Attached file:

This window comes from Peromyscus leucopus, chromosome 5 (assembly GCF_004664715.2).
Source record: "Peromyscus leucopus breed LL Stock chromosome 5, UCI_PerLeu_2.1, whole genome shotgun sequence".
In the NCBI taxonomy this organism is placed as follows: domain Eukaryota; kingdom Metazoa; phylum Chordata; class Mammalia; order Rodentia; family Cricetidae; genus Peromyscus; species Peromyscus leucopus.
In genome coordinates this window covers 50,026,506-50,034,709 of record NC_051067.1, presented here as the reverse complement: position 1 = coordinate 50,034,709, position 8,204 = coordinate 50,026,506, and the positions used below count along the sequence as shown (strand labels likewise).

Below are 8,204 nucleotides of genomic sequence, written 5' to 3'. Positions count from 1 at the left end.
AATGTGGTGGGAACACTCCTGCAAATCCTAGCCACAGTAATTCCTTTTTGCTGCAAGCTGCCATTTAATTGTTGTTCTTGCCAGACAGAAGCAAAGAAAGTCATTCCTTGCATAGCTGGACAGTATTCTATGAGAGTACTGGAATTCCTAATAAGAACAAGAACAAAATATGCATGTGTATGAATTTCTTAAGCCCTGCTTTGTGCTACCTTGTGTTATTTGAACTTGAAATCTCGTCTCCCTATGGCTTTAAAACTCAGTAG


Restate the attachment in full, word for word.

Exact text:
This window comes from Peromyscus leucopus, chromosome 5 (assembly GCF_004664715.2).
Source record: "Peromyscus leucopus breed LL Stock chromosome 5, UCI_PerLeu_2.1, whole genome shotgun sequence".
In the NCBI taxonomy this organism is placed as follows: domain Eukaryota; kingdom Metazoa; phylum Chordata; class Mammalia; order Rodentia; family Cricetidae; genus Peromyscus; species Peromyscus leucopus.
In genome coordinates this window covers 50,026,506-50,034,709 of record NC_051067.1, presented here as the reverse complement: position 1 = coordinate 50,034,709, position 8,204 = coordinate 50,026,506, and the positions used below count along the sequence as shown (strand labels likewise).

Below are 8,204 nucleotides of genomic sequence, written 5' to 3'. Positions count from 1 at the left end.
AATGTGGTGGGAACACTCCTGCAAATCCTAGCCACAGTAATTCCTTTTTGCTGCAAGCTGCCATTTAATTGTTGTTCTTGCCAGACAGAAGCAAAGAAAGTCATTCCTTGCATAGCTGGACAGTATTCTATGAGAGTACTGGAATTCCTAATAAGAACAAGAACAAAATATGCATGTGTATGAATTTCTTAAGCCCTGCTTTGTGCTACCTTGTGTTATTTGAACTTGAAATCTCGTCTCCCTATGGCTTTAAAACTCAGTAG